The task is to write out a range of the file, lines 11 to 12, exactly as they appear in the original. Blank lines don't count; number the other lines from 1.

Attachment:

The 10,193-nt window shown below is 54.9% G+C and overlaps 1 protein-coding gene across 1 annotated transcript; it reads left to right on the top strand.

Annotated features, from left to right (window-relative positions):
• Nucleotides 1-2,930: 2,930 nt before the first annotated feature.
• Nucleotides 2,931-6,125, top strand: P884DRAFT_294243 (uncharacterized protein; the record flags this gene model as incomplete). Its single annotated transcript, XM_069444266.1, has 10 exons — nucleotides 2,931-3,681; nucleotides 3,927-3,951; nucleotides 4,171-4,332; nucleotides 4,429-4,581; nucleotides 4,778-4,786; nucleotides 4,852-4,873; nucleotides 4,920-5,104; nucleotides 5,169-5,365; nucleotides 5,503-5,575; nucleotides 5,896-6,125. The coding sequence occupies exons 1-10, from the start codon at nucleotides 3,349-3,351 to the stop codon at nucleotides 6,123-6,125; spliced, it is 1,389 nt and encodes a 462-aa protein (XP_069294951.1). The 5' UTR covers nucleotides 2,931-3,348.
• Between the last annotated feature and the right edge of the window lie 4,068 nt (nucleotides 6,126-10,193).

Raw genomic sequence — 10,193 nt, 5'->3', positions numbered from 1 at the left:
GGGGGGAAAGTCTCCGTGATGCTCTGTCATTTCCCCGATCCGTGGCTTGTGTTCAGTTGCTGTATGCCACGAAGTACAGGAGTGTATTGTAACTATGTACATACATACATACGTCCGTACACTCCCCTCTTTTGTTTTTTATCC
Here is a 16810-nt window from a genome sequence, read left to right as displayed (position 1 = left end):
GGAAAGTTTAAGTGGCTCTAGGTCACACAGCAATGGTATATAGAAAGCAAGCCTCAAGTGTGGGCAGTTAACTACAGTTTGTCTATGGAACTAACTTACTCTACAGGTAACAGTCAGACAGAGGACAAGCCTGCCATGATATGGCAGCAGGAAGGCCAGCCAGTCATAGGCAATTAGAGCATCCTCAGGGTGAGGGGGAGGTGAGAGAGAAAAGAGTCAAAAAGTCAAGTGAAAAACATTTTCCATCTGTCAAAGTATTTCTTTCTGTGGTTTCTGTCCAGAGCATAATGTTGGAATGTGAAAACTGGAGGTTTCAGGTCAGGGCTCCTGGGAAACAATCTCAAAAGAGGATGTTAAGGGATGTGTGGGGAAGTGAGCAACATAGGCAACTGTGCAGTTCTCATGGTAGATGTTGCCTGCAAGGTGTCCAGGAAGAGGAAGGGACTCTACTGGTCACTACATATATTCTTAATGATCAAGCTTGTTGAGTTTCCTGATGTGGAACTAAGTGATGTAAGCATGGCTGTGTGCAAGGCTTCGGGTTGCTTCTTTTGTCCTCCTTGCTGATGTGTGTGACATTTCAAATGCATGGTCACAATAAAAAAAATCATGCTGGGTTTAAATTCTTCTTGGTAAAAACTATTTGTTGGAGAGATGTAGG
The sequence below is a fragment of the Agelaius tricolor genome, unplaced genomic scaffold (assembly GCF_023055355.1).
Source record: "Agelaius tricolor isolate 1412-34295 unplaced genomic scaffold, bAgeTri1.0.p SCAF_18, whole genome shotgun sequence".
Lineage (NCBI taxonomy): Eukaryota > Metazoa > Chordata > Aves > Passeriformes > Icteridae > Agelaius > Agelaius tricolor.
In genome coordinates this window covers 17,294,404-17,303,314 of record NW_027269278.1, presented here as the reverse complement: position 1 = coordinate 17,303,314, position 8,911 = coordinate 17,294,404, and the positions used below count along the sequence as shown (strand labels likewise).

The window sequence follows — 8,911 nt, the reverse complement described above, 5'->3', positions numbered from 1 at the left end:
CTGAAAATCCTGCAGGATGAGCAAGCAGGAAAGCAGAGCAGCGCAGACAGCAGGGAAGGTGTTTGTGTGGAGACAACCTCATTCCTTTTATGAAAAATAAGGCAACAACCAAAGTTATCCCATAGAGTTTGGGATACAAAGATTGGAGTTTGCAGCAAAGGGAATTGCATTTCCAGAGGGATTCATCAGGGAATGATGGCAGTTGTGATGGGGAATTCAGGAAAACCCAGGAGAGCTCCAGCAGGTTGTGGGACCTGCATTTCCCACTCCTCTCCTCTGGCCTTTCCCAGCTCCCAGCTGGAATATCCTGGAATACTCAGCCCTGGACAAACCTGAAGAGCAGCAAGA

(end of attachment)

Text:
Source record: "Agelaius tricolor isolate 1412-34295 unplaced genomic scaffold, bAgeTri1.0.p SCAF_18, whole genome shotgun sequence".
Lineage (NCBI taxonomy): Eukaryota > Metazoa > Chordata > Aves > Passeriformes > Icteridae > Agelaius > Agelaius tricolor.